Articles written in Journal of Biosciences

    • Translin: A multifunctional protein involved in nucleic acid metabolism


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      Translin, a highly conserved, DNA/RNA binding protein, is abundantly expressed in brain, testis and in certain malignancies.It was discovered initially in the quest to find proteins that bind to alternating polypurines-polypyrimidines repeats.It has been implicated to have a role in RNA metabolism (tRNA processing, RNAi, RNA transport, etc.), transcription,DNA damage response, etc. Studies from human, mice, drosophila and yeast have revealed that it forms an octameric ring,which is important for its function. Translin is a cytoplasmic protein, but under genotoxic stress, it migrates into thenucleus, binds to the break point hot spots and therefore, thought to be involved in chromosomal translocation events aswell as DNA damage related response. Its structure is known and DNA binding regions, GTP binding region and regionsresponsible for homotypic and heterotypic interaction are known. It forms a ball like structure with open central channel foraccommodating the substrate nucleic acids. Besides this, translin protein binds to 30 and 50 UTR of certain mRNAs andprobably regulates their availability for translation. It is also involved in mRNA transport and cell cycle progression. Itforms a heteromeric complex with translin associated factor-X (TRAX) to form C3PO complex which is involved in RNAsilencing process. Recently, it has been shown that translin is upregulated under starvation conditions in Drosophila and isinvolved in the integration of sleep and metabolic rate of the flies. Earlier studies classified translin as a DNA repair protein;however subsequent studies showed that it is a multifunctional protein. With this background, in this review we havesummarized the translin biochemical activities, cellular function as well as structural properties of this important protein.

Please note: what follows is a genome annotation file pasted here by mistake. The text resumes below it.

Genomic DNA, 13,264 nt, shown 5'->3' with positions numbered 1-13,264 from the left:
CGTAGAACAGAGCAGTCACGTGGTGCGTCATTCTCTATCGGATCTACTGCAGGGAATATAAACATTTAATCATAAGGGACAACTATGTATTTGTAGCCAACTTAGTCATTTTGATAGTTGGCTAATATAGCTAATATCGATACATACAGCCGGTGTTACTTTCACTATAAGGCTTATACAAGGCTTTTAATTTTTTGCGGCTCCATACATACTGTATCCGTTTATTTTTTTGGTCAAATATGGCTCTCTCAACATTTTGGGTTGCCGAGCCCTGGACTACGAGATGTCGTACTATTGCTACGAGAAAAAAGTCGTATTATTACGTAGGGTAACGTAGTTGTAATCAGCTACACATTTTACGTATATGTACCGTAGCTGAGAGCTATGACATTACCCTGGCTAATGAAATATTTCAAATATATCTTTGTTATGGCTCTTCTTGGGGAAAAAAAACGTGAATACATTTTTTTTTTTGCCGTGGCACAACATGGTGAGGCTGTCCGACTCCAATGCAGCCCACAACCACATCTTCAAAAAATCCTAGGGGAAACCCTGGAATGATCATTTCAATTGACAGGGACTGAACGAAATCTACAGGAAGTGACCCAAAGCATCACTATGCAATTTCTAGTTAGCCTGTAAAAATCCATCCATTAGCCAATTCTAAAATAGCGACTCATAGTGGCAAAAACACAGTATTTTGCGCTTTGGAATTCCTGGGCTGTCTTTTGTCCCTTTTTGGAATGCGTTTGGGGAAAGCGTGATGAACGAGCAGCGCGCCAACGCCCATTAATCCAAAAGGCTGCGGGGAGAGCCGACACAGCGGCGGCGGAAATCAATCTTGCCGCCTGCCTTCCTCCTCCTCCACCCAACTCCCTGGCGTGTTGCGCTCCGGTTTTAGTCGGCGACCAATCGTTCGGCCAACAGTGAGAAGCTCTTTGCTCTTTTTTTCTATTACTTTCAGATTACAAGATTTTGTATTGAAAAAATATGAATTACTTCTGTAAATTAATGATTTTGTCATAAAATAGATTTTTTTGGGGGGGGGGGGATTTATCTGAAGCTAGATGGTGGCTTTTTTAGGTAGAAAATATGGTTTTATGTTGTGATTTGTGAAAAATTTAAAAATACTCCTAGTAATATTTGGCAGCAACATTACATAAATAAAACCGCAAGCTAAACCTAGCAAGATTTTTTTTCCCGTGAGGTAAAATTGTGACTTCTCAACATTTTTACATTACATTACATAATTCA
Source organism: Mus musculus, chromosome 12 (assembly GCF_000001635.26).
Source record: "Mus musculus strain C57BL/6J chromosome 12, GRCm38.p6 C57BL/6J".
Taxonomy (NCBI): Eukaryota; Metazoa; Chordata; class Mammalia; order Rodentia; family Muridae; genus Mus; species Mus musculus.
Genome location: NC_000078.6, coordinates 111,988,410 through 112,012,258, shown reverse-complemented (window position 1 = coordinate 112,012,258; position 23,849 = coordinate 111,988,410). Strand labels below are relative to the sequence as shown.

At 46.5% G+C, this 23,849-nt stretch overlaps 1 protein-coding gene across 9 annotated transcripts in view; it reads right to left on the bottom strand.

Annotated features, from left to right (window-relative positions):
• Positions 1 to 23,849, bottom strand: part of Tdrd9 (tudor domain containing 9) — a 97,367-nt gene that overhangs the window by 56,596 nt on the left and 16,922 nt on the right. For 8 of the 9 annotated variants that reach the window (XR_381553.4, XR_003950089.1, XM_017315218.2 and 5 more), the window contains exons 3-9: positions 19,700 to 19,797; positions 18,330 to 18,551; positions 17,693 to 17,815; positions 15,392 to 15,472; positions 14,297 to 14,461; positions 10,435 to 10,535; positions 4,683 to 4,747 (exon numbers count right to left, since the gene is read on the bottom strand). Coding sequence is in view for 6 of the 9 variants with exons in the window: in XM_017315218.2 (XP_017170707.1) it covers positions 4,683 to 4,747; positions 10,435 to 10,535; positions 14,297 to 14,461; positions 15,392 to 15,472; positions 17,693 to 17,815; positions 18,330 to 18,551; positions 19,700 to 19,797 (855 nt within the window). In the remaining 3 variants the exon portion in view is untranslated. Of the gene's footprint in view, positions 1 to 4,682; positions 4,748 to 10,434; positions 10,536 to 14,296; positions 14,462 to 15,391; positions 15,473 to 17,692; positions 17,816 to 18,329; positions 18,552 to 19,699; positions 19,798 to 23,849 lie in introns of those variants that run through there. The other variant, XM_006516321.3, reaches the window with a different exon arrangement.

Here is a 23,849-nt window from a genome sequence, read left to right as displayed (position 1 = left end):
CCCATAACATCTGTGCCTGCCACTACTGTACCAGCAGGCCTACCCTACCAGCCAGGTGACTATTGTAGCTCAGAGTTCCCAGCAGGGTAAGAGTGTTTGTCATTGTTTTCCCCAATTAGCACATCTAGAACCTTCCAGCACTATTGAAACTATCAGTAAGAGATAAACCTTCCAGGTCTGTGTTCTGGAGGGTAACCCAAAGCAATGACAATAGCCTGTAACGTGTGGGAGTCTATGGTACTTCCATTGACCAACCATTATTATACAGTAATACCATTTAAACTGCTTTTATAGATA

• Modulation of photosynthesis in Synechocystis and Synechococcus grown with chromium (VI)


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      Synechocystis sp. PCC 6803 and Synechococcus elongatus PCC 7942 exhibit dissimilar tolerance to Cr(VI) witha tenfold difference in their EC50 value for Cr(VI). This contrasting tolerance was attributed to the difference in theability to transport Cr(VI) and to detoxify ROS. The present study used biochemical assays and chlorophyllfluorescence to investigate the effect of growth with Cr(VI) on photosynthesis in the two cyanobacteria. Inabsence of Cr(VI), all the measured parameters viz., rates of CO2 fixation, PSII and PSI activities were higher inSynechocystis in comparison to Synechococcus, suggesting intrinsic differences in their photosynthesis. Growthin the presence of Cr(VI) reduced the pigment content and photosystems’ activities in both cyanobacteria. It wasfurther observed that photosynthetic functions were more adversely affected in Synechocystis in comparisonto Synechococcus, in spite of exposure to tenfold lower Cr(VI) concentration. The effective quantumyield of PSIIand PSI obtained by chlorophyll fluorescence measurements increased in the presence of Cr(VI) in Synechococcuswhereas it decreased in Synechocystis. However, the overall CO2 fixation remained unchanged. These resultsindicated that, in addition to the intrinsic difference in photosynthetic rates, the two cyanobacteria exhibit differentialmodulation of photosynthetic machinery upon Cr(VI) exposure and Synechococcus could adapt betterit’s photosystems to counter the oxidative stress.

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